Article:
English Language Test for Permanent Residency or Citizenship

Fri, 02/17/2017 - 20:10 Erika Baker

1st step – book your English language test

As a foreigner wanting to obtain UK permanent residency or British citizenship, you have to prove that you can speak and understand English. Even if you hold a post-graduate translating diploma from the Chartered Institute of Linguists and have worked as a professional English-German translator for 27 years, you still have to prove it in an English language test.

You book a day. While you can’t choose the time, you can hope and pray that it will not mean a 5 am start from your village to the test centre in London. Or Southampton. But not Bristol or Cardiff or Bath. The 10-minute English language test that costs a cool £150. Add to that transport costs, doggie day care, plus £16 if you want to make sure the result doesn’t get lost in the post. The test assesses your listening and speaking ability.

Your reading comprehension has been extensively tested by the time you get that far.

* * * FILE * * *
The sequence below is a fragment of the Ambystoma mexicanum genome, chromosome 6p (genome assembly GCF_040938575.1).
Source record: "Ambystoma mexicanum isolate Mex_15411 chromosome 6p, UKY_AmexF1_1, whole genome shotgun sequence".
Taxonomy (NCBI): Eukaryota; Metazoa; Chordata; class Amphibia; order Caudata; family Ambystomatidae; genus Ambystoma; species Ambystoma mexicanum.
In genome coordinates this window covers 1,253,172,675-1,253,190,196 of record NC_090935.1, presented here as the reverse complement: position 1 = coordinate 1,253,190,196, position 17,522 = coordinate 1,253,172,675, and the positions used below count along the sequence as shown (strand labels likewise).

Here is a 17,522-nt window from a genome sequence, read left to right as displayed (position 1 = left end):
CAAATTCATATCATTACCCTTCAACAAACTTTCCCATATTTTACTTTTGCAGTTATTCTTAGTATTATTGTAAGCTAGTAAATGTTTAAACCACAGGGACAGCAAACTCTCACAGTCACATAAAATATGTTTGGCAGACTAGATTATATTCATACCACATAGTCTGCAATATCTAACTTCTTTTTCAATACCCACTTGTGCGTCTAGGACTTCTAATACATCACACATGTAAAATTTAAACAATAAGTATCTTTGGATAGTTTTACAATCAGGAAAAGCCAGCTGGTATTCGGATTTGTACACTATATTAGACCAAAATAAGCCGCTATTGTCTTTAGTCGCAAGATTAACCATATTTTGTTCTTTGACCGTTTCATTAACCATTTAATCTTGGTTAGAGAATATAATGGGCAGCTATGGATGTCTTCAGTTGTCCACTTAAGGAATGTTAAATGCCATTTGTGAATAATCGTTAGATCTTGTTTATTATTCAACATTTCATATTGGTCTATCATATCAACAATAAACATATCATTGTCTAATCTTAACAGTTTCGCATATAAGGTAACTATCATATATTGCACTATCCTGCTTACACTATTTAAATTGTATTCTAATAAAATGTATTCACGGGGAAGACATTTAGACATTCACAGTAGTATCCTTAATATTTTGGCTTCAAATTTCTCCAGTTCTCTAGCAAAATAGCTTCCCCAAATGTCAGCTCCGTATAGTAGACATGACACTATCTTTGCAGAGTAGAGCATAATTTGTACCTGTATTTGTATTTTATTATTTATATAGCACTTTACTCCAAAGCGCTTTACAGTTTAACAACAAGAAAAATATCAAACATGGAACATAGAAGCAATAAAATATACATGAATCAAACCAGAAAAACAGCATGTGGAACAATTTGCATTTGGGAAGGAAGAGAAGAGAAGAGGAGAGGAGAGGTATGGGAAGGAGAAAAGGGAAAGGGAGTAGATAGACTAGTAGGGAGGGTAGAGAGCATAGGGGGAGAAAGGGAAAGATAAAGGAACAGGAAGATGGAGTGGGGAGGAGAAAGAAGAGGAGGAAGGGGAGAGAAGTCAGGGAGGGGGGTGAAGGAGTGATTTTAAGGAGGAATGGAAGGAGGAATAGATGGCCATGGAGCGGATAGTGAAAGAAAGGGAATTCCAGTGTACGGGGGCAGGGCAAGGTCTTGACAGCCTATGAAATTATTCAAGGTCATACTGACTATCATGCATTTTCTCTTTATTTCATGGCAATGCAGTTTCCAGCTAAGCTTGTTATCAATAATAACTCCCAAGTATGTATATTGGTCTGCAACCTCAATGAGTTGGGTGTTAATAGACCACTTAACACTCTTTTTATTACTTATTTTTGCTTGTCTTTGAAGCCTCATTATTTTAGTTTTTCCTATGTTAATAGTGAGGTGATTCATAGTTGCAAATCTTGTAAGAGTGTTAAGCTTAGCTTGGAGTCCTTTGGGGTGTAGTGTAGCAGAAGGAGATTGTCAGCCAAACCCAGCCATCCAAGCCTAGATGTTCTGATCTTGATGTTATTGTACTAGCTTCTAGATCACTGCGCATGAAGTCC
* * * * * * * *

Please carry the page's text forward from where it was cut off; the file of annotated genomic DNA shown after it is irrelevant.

Hoops to jump through

The Home Office cunningly provides no facility for asking question, anywhere, about anything.

It provides a website that requires post-graduate language skills and the input from a helpful colleague or two to navigate. And possibly a glass of wine to steady your nerves. No wonder immigration lawyers are not short of work!

The English language test centre is friendly and bright. Plenty of friendly staff, a nice person even supervises you putting your belongings including wrist watch into a locker.

Another friendly person then registers you, checks your ID, takes a photo and records your voice.

Apparently, the voice recording is so that you cannot find a clever way of smuggling a Doppelganger into the examinations room later to take the test on your behalf.

The test

You can choose the topic you would like to talk about and provide five possible questions. In my case I spent five minutes chatting away happily about dachshunds. I elaborated on the varieties, the purpose of the breed, exercise, whether they are trainable or not (they’re not), and how they get on with cats (perfectly, in our case).

The examiner then asked me what I do for a living. So we spent another few interesting minutes talking about the difference between translating and interpreting. We also discussed why literary translators generally have a lower income than commercial translators.

He didn’t bother to inform me that I had passed the test but thanked me for a very interesting chat!

Another stop completed! Back to that long application form!